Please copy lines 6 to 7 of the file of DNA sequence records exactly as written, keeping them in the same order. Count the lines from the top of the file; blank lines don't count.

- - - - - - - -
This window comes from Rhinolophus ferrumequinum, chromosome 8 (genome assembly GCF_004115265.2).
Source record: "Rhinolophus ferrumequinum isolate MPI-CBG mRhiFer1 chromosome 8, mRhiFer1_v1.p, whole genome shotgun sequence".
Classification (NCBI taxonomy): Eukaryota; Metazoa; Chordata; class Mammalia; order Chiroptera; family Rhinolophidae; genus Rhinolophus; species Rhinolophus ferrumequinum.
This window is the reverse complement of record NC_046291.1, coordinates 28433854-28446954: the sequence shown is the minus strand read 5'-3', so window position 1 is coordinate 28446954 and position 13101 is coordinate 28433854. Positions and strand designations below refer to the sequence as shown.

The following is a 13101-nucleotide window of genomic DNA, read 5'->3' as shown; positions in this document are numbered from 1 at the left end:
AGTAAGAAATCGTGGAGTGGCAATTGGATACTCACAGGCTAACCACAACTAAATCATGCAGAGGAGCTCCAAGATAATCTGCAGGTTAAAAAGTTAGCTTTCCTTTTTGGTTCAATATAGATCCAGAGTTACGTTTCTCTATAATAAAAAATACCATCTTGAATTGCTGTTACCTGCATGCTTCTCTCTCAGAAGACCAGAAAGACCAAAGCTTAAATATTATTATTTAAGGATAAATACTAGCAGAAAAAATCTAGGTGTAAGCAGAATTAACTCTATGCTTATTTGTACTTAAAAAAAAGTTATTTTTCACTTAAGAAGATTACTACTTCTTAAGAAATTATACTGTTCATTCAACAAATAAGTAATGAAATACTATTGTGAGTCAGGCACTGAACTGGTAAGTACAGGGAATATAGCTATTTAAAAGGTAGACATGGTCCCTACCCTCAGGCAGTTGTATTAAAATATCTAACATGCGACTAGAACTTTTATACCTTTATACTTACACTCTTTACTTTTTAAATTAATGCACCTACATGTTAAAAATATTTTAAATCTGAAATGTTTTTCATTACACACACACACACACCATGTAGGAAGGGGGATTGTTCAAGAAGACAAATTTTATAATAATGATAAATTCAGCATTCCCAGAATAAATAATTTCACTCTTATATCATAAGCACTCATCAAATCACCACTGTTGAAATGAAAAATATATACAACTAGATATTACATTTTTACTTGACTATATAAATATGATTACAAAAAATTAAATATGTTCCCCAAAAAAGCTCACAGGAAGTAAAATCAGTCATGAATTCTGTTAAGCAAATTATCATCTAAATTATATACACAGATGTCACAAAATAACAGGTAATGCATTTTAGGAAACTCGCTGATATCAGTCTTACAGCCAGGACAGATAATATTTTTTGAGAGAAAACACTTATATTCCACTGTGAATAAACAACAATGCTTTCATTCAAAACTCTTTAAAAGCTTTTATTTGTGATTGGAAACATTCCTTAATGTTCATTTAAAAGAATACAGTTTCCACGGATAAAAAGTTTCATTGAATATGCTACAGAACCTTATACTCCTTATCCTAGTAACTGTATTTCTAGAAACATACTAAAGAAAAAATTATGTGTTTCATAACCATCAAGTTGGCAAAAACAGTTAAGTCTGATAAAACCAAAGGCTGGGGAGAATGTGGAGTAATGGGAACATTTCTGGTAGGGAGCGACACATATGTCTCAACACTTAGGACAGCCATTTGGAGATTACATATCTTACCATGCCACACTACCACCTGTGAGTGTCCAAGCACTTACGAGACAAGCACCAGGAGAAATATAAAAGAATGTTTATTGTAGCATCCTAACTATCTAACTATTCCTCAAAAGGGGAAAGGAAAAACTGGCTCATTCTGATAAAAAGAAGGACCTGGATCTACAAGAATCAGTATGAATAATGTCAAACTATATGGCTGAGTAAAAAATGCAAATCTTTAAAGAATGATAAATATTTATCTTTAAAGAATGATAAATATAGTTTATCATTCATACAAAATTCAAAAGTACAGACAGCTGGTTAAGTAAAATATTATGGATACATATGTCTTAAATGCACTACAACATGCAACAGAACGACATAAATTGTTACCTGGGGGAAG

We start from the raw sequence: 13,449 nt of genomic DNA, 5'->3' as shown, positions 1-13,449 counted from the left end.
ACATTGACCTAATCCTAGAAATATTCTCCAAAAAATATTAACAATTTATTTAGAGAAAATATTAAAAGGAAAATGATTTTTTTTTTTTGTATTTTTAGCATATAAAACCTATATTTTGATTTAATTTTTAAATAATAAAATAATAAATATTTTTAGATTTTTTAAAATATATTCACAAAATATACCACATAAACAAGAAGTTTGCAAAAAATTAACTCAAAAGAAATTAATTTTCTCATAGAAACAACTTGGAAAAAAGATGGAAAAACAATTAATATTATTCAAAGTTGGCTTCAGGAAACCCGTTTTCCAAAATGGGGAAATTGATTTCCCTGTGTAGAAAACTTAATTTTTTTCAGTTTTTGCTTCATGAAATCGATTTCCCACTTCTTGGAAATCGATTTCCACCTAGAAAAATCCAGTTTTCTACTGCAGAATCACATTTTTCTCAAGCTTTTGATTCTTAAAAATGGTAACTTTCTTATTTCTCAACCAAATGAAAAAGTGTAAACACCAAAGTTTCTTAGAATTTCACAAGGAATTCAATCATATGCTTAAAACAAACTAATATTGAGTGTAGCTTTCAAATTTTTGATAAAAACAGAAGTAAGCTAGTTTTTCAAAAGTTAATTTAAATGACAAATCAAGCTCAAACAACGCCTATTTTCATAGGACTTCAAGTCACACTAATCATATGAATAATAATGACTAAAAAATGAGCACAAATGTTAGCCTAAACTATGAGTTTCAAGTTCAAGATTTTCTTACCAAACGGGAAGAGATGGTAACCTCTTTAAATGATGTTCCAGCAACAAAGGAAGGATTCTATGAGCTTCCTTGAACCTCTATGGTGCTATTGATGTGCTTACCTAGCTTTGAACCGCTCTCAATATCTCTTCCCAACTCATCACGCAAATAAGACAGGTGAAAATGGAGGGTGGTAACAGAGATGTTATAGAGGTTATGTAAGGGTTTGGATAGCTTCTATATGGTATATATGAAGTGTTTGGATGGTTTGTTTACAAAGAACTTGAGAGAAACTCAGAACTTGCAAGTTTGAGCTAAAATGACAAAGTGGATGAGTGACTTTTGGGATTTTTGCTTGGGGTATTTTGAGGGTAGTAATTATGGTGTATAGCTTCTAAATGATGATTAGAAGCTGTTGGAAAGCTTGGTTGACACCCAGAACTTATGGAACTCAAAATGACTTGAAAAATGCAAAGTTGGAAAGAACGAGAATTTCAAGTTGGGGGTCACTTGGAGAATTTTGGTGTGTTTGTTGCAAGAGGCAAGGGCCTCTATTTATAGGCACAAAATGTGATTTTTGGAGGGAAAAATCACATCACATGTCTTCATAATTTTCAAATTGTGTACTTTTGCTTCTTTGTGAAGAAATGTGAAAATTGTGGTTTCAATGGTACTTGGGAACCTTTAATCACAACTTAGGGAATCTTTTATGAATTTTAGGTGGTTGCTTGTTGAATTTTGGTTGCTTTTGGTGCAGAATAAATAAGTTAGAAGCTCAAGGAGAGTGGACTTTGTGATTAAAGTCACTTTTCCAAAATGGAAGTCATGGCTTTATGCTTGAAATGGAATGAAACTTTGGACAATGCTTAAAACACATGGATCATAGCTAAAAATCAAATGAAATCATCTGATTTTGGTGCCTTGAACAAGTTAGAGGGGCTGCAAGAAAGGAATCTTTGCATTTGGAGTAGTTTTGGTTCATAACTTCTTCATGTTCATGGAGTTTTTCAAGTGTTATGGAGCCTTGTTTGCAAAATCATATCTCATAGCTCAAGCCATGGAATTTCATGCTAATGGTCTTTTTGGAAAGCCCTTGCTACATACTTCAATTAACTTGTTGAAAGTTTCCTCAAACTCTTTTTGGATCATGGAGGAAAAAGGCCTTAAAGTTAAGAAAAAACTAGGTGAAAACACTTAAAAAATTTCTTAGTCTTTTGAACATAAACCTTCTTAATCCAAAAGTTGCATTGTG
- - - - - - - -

AGTAAGAAATCGTGGAGTGGCAATTGGATACTCACAGGCTAACCACAACTAAATCATGCAGAGGAGCTCCAAGATAATCTGCAGGTTAAAAAGTTAGCTTTCCTTTTTGGTTCAATATAGATCCAGAGTTACGTTTCTCTATAATAAAAAATACCATCTTGAATTGCTGTTACCTGCATGCTTCTCTCTCAGAAGACCAGAAAGACCAAAGCTTAAATATTATTATTTAAGGATAAATACTAGCAGAAAAAATCTAGGTGTAAGCAGAATTAACTCTATGCTTATTTGTACTTAAAAAAAAGTTATTTTTCACTTAAGAAGATTACTACTTCTTAAGAAATTATACTGTTCATTCAACAAATAAGTAATGAAATACTATTGTGAGTCAGGCACTGAACTGGTAAGTACAGGGAATATAGCTATTTAAAAGGTAGACATGGTCCCTACCCTCAGGCAGTTGTATTAAAATATCTAACATGCGACTAGAACTTTTATACCTTTATACTTACACTCTTTACTTTTTAAATTAATGCACCTACATGTTAAAAATATTTTAAATCTGAAATGTTTTTCATTACACACACACACACACCATGTAGGAAGGGGGATTGTTCAAGAAGACAAATTTTATAATAATGATAAATTCAGCATTCCCAGAATAAATAATTTCACTCTTATATCATAAGCACTCATCAAATCACCACTGTTGAAATGAAAAATATATACAACTAGATATTACATTTTTACTTGACTATATAAATATGATTACAAAAAATTAAATATGTTCCCCAAAAAAGCTCACAGGAAGTAAAATCAGTCATGAATTCTGTTAAGCAAATTATCATCTAAATTATATACACAGATGTCACAAAATAACAGGTAATGCATTTTAGGAAACTCGCTGATATCAGTCTTACAGCCAGGACAGATAATATTTTTTGAGAGAAAACACTTATATTCCACTGTGAATAAACAACAATGCTTTCATTCAAAACTCTTTAAAAGCTTTTATTTGTGATTGGAAACATTCCTTAATGTTCATTTAAAAGAATACAGTTTCCACGGATAAAAAGTTTCATTGAATATGCTACAGAACCTTATACTCCTTATCCTAGTAACTGTATTTCTAGAAACATACTAAAGAAAAAATTATGTGTTTCATAACCATCAAGTTGGCAAAAACAGTTAAGTCTGATAAAACCAAAGGCTGGGGAGAATGTGGAGTAATGGGAACATTTCTGGTAGGGAGCGACACATATGTCTCAACACTTAGGACAGCCATTTGGAGATTACATATCTTACCATGCCACACTACCACCTGTGAGTGTCCAAGCACTTACGAGACAAGCACCAGGAGAAATATAAAAGAATGTTTATTGTAGCATCCTAACTATCTAACTATTCCTCAAAAGGGGAAAGGAAAAACTGGCTCATTCTGATAAAAAGAAGGACCTGGATCTACAAGAATCAGTATGAATAATGTCAAACTATATGGCTGAGTAAAAAATGCAAATCTTTAAAGAATGATAAATATTTATCTTTAAAGAATGATAAATATAGTTTATCATTCATACAAAATTCAAAAGTACAGACAGCTGGTTAAGTAAAATATTATGGATACATATGTCTTAAATGCACTACAACATGCAACAGAACGACATAAATTGTTACCTGGGGGAAG

We start from the raw sequence: 13,449 nt of genomic DNA, 5'->3' as shown, positions 1-13,449 counted from the left end.